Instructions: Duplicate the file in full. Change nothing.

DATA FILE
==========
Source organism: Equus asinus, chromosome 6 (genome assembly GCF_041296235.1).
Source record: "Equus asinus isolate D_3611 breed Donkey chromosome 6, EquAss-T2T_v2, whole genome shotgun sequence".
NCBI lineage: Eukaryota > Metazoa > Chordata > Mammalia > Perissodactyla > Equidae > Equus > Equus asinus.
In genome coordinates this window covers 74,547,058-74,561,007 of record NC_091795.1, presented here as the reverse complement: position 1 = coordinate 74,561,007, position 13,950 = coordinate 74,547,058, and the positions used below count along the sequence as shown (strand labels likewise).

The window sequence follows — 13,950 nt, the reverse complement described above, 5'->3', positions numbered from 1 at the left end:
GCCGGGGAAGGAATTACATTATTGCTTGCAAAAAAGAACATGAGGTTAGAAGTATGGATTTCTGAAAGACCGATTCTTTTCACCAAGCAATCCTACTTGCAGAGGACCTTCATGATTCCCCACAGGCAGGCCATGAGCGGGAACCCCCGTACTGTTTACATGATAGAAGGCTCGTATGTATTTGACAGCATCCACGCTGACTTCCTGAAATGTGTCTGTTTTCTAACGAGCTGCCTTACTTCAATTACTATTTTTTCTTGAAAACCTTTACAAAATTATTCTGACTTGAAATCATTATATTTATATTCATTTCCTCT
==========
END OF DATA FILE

Source organism: Equus asinus, chromosome 6 (genome assembly GCF_041296235.1).
Source record: "Equus asinus isolate D_3611 breed Donkey chromosome 6, EquAss-T2T_v2, whole genome shotgun sequence".
NCBI lineage: Eukaryota > Metazoa > Chordata > Mammalia > Perissodactyla > Equidae > Equus > Equus asinus.
In genome coordinates this window covers 74,547,058-74,561,007 of record NC_091795.1, presented here as the reverse complement: position 1 = coordinate 74,561,007, position 13,950 = coordinate 74,547,058, and the positions used below count along the sequence as shown (strand labels likewise).

The window sequence follows — 13,950 nt, the reverse complement described above, 5'->3', positions numbered from 1 at the left end:
GCCGGGGAAGGAATTACATTATTGCTTGCAAAAAAGAACATGAGGTTAGAAGTATGGATTTCTGAAAGACCGATTCTTTTCACCAAGCAATCCTACTTGCAGAGGACCTTCATGATTCCCCACAGGCAGGCCATGAGCGGGAACCCCCGTACTGTTTACATGATAGAAGGCTCGTATGTATTTGACAGCATCCACGCTGACTTCCTGAAATGTGTCTGTTTTCTAACGAGCTGCCTTACTTCAATTACTATTTTTTCTTGAAAACCTTTACAAAATTATTCTGACTTGAAATCATTATATTTATATTCATTTCCTCT